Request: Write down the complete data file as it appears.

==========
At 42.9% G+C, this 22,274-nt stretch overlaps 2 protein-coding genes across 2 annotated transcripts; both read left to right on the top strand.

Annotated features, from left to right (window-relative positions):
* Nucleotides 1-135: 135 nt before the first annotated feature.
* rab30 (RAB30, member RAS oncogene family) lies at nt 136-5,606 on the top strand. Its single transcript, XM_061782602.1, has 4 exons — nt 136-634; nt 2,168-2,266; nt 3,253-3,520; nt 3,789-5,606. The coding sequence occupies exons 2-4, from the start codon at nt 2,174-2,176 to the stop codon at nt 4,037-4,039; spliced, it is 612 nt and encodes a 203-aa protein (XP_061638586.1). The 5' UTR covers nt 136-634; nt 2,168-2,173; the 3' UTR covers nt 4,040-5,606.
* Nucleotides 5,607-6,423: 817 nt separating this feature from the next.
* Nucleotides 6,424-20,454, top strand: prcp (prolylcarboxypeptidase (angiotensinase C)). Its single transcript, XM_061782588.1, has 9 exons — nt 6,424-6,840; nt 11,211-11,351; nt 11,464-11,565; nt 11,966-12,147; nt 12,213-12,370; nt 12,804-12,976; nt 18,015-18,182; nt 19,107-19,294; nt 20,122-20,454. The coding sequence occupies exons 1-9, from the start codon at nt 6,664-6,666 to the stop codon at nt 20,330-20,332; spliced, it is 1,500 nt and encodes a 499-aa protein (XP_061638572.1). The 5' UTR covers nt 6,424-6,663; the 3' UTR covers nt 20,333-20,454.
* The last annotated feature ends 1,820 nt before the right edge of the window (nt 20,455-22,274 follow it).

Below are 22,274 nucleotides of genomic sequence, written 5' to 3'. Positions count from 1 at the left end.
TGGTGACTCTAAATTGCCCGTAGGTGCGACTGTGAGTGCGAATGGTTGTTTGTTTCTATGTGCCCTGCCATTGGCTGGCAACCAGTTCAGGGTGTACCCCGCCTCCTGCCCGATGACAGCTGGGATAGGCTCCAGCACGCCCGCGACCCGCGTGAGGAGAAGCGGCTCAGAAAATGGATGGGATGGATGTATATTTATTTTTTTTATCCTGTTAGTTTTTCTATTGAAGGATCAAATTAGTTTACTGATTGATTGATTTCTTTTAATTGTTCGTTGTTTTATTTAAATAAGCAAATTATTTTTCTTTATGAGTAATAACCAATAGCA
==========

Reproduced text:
At 42.9% G+C, this 22,274-nt stretch overlaps 2 protein-coding genes across 2 annotated transcripts; both read left to right on the top strand.

Annotated features, from left to right (window-relative positions):
* Nucleotides 1-135: 135 nt before the first annotated feature.
* rab30 (RAB30, member RAS oncogene family) lies at nt 136-5,606 on the top strand. Its single transcript, XM_061782602.1, has 4 exons — nt 136-634; nt 2,168-2,266; nt 3,253-3,520; nt 3,789-5,606. The coding sequence occupies exons 2-4, from the start codon at nt 2,174-2,176 to the stop codon at nt 4,037-4,039; spliced, it is 612 nt and encodes a 203-aa protein (XP_061638586.1). The 5' UTR covers nt 136-634; nt 2,168-2,173; the 3' UTR covers nt 4,040-5,606.
* Nucleotides 5,607-6,423: 817 nt separating this feature from the next.
* Nucleotides 6,424-20,454, top strand: prcp (prolylcarboxypeptidase (angiotensinase C)). Its single transcript, XM_061782588.1, has 9 exons — nt 6,424-6,840; nt 11,211-11,351; nt 11,464-11,565; nt 11,966-12,147; nt 12,213-12,370; nt 12,804-12,976; nt 18,015-18,182; nt 19,107-19,294; nt 20,122-20,454. The coding sequence occupies exons 1-9, from the start codon at nt 6,664-6,666 to the stop codon at nt 20,330-20,332; spliced, it is 1,500 nt and encodes a 499-aa protein (XP_061638572.1). The 5' UTR covers nt 6,424-6,663; the 3' UTR covers nt 20,333-20,454.
* The last annotated feature ends 1,820 nt before the right edge of the window (nt 20,455-22,274 follow it).

Below are 22,274 nucleotides of genomic sequence, written 5' to 3'. Positions count from 1 at the left end.
TGGTGACTCTAAATTGCCCGTAGGTGCGACTGTGAGTGCGAATGGTTGTTTGTTTCTATGTGCCCTGCCATTGGCTGGCAACCAGTTCAGGGTGTACCCCGCCTCCTGCCCGATGACAGCTGGGATAGGCTCCAGCACGCCCGCGACCCGCGTGAGGAGAAGCGGCTCAGAAAATGGATGGGATGGATGTATATTTATTTTTTTTATCCTGTTAGTTTTTCTATTGAAGGATCAAATTAGTTTACTGATTGATTGATTTCTTTTAATTGTTCGTTGTTTTATTTAAATAAGCAAATTATTTTTCTTTATGAGTAATAACCAATAGCA